The California Privacy Protection Agency (“CPPA”), established to enforce both the California Consumer Privacy Act (“CCPA”) as well as California Privacy Rights Act (“CPRA”) once it takes effect, recently announced the appointment of Ashkan Soltani to the position of Executive Director.1 As Executive Director, Mr. Soltani will be tasked to carry out the day-to-day operations of the CPPA, as well as oversee enforcement activities and rulemaking related to these California privacy regulations. These are the main functions of the CPPA, in addition to education, and he will work with the CPPA’s current five-member board in implementing these functions.
Mr. Soltani was involved in the development of both the CCPA and CPRA. He also is a Distinguished Fellow at the Georgetown University Law School at both the Institute for Technology Law and Policy and the Center on Privacy and Technology, and previously served as a Senior Advisor to the U.S. Chief Technology Officer in the White House Office of Science and Technology Policy under the Obama Administration, and as the Chief Technologist for the Federal Trade Commission, where he helped create the Office of Technology Research and Investigation.2
With respect to its rulemaking activity, the CPPA is also currently seeking comments on the CPRA and particularly with respect to any new and undecided issues not already covered by the existing CCPA regulations.3 The deadline for submittal of comments is Monday November 8, 2021.
Comments are being sought as to a variety of topics, including the following items:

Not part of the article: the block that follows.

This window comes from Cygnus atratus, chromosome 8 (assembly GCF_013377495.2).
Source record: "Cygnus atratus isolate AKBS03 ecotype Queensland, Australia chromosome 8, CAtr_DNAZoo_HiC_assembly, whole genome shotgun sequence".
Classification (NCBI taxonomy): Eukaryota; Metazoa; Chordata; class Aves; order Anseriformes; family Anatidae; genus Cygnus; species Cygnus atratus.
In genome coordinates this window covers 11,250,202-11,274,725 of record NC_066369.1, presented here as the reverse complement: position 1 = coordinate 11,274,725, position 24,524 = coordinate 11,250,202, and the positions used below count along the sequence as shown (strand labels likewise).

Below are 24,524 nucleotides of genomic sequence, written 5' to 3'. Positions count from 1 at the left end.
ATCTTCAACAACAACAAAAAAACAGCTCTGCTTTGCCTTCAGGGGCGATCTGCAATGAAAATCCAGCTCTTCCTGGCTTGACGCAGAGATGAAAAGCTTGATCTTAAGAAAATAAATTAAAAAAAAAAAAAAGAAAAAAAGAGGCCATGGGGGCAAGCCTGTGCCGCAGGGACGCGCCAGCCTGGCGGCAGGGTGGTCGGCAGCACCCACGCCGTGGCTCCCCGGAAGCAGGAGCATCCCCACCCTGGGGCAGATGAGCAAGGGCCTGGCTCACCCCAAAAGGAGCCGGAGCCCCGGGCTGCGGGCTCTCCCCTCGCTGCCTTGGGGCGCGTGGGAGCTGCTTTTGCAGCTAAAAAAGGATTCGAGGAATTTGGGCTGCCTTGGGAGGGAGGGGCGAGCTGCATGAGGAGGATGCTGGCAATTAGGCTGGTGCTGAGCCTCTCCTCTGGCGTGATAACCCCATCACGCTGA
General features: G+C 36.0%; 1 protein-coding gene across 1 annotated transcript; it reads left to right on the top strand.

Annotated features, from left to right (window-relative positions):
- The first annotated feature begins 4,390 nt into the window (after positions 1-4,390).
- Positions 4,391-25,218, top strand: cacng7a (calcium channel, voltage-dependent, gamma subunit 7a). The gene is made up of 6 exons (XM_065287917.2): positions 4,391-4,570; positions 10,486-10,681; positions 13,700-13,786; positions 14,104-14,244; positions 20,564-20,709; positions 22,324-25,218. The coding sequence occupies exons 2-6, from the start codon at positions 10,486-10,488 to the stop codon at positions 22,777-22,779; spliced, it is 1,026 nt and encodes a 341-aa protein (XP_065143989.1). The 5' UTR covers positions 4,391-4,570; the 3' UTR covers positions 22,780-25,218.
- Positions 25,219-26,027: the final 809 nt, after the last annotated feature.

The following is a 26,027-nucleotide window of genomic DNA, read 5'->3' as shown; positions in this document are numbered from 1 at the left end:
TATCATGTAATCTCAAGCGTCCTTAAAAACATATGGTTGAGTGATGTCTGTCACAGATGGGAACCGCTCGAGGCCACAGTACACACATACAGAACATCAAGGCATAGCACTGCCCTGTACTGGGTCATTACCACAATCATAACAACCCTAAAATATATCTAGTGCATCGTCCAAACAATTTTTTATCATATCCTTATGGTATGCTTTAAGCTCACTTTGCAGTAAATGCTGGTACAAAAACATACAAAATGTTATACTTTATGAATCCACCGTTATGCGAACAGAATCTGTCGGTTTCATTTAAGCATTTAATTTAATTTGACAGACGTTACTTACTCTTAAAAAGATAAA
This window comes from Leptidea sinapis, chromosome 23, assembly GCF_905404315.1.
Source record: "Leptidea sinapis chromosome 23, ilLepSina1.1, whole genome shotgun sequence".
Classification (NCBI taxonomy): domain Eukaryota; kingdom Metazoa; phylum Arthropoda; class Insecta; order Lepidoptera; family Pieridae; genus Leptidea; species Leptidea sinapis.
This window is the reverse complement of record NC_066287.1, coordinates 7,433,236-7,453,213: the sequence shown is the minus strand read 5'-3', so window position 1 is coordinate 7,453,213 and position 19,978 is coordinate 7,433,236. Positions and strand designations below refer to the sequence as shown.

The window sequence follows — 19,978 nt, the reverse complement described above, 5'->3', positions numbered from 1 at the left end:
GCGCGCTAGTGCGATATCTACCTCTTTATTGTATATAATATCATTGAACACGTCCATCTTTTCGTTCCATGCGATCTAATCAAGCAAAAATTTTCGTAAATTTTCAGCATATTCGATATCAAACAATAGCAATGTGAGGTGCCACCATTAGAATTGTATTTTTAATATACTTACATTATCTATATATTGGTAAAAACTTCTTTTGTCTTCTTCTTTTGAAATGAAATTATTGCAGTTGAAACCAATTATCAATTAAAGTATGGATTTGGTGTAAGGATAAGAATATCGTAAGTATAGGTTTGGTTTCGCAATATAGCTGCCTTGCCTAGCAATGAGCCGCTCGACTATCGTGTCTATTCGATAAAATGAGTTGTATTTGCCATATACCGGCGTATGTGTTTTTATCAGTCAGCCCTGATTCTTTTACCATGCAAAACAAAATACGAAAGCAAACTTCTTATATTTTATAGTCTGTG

- Audit Requirements – Comments are sought as to how a business’s processing of personal information will present a “significant risk to consumers’ privacy or security” subjecting the business to the CPRA’s audit requirements set forth in California Civil Code section 1798.185(a)(15).
- Consumers’ Right to Delete – The CPRA provides that consumers may request the correction of inaccurate personal information.4 Comments are requested as to the frequency of these consumer requests as well as how businesses are to respond to these requests for correction.
- Consumers’ Rights to Limit the Use and Disclosure of Sensitive Personal Information – The CPRA grants consumers additional rights with respect to “sensitive personal information.” Comments are sought as to the types of information that constitute "sensitive personal information" that should be deemed "collected or processed without the purpose of inferring characteristics about a consumer" and therefore not subject to the right to limit use and disclosure as provided in California Civil Code section 1798.121(d).
- Definition of Personal Information – In considering whether the definition of “personal information” is sufficient as set forth in California Civil Code section Civil Code, § 1798.185(a)(1), comments are sought as to any updates or additions that should be made to this definition.
Why Does This Matter For Businesses?
- Now is the time to address privacy regulation for your California business. The CPRA will become operative on January 1, 2023 and applies to personal information collected after January 1, 2022, less than 90 days from now.
- The CCPA remains in effect until the CPRA is enforceable. If you are not already in compliance for any reason, now is the time to quickly implement a CCPA compliance strategy. The CPPA can and will impose monetary penalties for non-compliance.
- Depending on your business’ needs, you may want to simply tackle the CPRA requirements with your CCPA compliance strategy, especially with respect to the collection of personal information.
- The CPRA no longer contains a period to remedy violations, as previously included in the CCPA, so it is imperative to implement comprehensive compliance efforts.
1 See https://cppa.ca.gov/announcements/
2 See https://cppa.ca.gov/announcements/
4See California Civil Code, §§ 1798.106 and 1798.130